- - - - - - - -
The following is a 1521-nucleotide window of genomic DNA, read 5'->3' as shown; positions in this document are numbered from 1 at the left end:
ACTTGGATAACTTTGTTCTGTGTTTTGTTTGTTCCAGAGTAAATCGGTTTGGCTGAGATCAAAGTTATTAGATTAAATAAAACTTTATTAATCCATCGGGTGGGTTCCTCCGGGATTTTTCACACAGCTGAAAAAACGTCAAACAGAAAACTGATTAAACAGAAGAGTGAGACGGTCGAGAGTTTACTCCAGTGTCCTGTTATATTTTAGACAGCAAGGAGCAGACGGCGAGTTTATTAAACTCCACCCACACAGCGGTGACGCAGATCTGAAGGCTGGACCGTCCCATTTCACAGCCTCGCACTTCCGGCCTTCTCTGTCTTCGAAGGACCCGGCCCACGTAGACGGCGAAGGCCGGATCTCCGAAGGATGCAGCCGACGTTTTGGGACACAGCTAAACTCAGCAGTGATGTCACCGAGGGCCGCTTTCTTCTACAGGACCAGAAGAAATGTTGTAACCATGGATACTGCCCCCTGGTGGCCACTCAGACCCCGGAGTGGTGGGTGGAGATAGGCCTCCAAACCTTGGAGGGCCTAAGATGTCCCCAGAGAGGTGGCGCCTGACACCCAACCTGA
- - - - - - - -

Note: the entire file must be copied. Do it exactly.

The following is a 1521-nucleotide window of genomic DNA, read 5'->3' as shown; positions in this document are numbered from 1 at the left end:
ACTTGGATAACTTTGTTCTGTGTTTTGTTTGTTCCAGAGTAAATCGGTTTGGCTGAGATCAAAGTTATTAGATTAAATAAAACTTTATTAATCCATCGGGTGGGTTCCTCCGGGATTTTTCACACAGCTGAAAAAACGTCAAACAGAAAACTGATTAAACAGAAGAGTGAGACGGTCGAGAGTTTACTCCAGTGTCCTGTTATATTTTAGACAGCAAGGAGCAGACGGCGAGTTTATTAAACTCCACCCACACAGCGGTGACGCAGATCTGAAGGCTGGACCGTCCCATTTCACAGCCTCGCACTTCCGGCCTTCTCTGTCTTCGAAGGACCCGGCCCACGTAGACGGCGAAGGCCGGATCTCCGAAGGATGCAGCCGACGTTTTGGGACACAGCTAAACTCAGCAGTGATGTCACCGAGGGCCGCTTTCTTCTACAGGACCAGAAGAAATGTTGTAACCATGGATACTGCCCCCTGGTGGCCACTCAGACCCCGGAGTGGTGGGTGGAGATAGGCCTCCAAACCTTGGAGGGCCTAAGATGTCCCCAGAGAGGTGGCGCCTGACACCCAACCTGA